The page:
Going on the road to a tough environment this early in the season presents a myriad of question marks. How good are we really? How well will the kiddos handle the raucous crowd? How will we respond in the most challenging moments? Who will be the go-to player in clutch time?
After a strong defensive first half where Texas allowed 15 points to Northern Colorado, assistant coach Luke Yaklich looked to be Texas’ biggest addition prior to the 2019-20 season. But in the second half, sophomore guard Andrew Jones stole the show.
Texas’ season begins Tuesday versus Northern Colorado, and one of the perceived strengths of Shaka Smart’s 2019-20 Longhorns is the backcourt. Sophomore Courtney Ramey will be the youngest expected contributor joined by upperclassmen (or redshirt sophomore) contributors Matt Coleman, Jase Febres, and Andrew Jones.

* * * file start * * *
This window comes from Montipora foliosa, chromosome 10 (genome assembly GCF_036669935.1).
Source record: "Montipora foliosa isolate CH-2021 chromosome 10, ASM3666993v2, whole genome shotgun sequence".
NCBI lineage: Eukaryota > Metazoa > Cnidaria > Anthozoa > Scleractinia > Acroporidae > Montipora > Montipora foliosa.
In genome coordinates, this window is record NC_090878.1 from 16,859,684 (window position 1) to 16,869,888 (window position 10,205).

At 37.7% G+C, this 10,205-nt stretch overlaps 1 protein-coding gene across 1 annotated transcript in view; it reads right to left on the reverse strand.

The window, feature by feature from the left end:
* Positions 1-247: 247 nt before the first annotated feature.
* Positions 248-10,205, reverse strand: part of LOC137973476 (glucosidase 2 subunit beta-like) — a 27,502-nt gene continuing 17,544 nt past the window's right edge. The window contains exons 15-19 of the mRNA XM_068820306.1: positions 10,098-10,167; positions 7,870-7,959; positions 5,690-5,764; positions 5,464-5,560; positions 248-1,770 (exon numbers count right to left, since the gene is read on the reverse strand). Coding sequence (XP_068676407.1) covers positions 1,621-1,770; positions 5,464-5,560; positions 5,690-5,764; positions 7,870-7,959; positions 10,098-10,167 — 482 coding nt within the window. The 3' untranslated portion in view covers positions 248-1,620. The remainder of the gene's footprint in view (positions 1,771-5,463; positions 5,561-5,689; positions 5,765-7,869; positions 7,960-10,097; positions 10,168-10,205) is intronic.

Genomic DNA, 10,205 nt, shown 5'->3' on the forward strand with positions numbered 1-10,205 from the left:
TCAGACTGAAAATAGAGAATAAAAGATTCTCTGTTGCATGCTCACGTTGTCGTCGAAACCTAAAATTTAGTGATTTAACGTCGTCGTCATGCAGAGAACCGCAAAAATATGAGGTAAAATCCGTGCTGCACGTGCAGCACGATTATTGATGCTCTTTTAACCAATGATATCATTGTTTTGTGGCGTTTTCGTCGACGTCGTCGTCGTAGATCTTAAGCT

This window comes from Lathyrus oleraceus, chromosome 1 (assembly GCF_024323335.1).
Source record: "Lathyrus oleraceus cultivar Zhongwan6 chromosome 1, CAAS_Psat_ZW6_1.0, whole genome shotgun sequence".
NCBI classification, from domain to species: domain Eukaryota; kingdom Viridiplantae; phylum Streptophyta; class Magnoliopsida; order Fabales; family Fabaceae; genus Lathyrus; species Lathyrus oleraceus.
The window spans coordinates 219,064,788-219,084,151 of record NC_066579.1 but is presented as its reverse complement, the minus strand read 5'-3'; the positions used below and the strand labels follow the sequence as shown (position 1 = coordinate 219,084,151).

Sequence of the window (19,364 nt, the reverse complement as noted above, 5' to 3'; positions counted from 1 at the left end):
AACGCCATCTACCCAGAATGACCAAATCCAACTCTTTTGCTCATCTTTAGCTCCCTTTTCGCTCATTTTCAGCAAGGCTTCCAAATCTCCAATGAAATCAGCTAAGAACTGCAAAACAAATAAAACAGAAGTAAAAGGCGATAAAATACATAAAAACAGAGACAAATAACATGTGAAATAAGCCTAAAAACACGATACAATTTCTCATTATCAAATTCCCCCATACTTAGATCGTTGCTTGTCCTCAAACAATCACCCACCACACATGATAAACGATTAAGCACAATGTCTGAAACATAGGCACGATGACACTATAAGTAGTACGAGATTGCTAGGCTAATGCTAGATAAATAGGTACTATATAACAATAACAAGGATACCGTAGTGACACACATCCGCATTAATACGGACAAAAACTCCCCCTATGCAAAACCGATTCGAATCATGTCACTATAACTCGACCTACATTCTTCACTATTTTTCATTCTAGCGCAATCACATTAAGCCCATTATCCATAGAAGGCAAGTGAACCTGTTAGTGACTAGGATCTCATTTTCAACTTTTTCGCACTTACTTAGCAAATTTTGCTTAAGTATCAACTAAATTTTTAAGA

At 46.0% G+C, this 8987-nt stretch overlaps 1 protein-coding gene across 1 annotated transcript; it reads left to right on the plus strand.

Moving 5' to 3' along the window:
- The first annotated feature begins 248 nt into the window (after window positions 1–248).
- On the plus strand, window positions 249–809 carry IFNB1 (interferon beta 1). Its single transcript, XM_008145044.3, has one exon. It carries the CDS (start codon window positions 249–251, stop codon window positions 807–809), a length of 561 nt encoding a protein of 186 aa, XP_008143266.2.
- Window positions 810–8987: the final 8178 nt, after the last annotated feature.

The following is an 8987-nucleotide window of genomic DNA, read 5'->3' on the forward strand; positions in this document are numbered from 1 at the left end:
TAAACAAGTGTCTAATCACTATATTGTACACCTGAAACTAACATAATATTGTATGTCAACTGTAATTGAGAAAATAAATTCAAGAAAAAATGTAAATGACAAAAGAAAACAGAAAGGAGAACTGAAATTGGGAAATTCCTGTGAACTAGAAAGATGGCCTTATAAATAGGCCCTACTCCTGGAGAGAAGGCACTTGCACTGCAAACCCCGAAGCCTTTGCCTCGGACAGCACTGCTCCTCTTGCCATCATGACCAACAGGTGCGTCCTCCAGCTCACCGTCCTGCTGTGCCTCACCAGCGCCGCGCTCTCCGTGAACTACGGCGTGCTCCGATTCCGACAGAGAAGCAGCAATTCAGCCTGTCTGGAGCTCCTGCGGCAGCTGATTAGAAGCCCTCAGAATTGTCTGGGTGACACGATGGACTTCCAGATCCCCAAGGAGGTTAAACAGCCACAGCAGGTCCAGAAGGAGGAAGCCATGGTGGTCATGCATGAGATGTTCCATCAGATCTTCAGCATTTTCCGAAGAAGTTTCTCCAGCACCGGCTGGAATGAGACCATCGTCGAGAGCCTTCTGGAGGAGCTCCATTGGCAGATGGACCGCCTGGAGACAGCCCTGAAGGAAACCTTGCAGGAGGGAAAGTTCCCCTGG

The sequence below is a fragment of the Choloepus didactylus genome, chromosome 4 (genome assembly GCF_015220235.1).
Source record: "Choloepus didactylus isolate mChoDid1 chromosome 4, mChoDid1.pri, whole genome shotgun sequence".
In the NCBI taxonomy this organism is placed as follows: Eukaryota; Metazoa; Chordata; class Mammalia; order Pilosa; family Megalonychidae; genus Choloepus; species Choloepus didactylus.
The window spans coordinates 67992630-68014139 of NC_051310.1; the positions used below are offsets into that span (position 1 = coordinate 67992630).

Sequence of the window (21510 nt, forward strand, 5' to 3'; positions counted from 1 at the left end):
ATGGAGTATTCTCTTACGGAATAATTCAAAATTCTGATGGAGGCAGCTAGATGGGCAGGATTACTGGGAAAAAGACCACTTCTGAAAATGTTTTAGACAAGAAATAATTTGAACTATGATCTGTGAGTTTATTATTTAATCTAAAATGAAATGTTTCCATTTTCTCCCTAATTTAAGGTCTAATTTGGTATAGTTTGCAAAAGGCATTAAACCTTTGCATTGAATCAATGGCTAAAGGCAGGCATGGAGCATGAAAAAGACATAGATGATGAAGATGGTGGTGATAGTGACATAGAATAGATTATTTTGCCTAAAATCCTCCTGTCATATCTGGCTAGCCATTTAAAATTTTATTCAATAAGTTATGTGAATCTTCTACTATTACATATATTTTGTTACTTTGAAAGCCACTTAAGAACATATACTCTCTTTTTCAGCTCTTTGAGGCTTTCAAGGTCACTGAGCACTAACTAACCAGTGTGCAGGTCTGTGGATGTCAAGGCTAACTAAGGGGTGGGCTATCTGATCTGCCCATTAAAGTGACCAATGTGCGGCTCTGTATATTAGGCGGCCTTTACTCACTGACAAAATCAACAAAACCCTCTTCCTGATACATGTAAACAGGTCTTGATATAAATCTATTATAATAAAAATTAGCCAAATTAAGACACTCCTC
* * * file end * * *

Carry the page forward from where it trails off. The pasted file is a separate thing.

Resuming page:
It's felt like an eternity since our talks regarding Andrew Jones were about his NBA prospects and on-court greatness. It's felt like an equal eternity since Andrew averaged 15.25 pts, 3 rbs, 2.4 asts on 52/46/73% shooting over the first eight games during the 2017-18 season. It's those numbers, in particular, that feed this piece of writing.
The bye week affords an opportunity to ask some old-school Humidor questions, so the IT Staff talks to a good friend to get some old-school Humidor answers. Plus, coaches on the road, player health, and more Inside the Humidor with the Big Cigar.
Luke Yaklich’s appointment as the associate head coach for the basketball program has led many to a quick dive into the defensive footprint of Michigan while Yaklich was there. If you’re unaware, Yaklich is widely regarded as the architect which saw the Wolverines skyrocket from a middling defensive team to an elite one.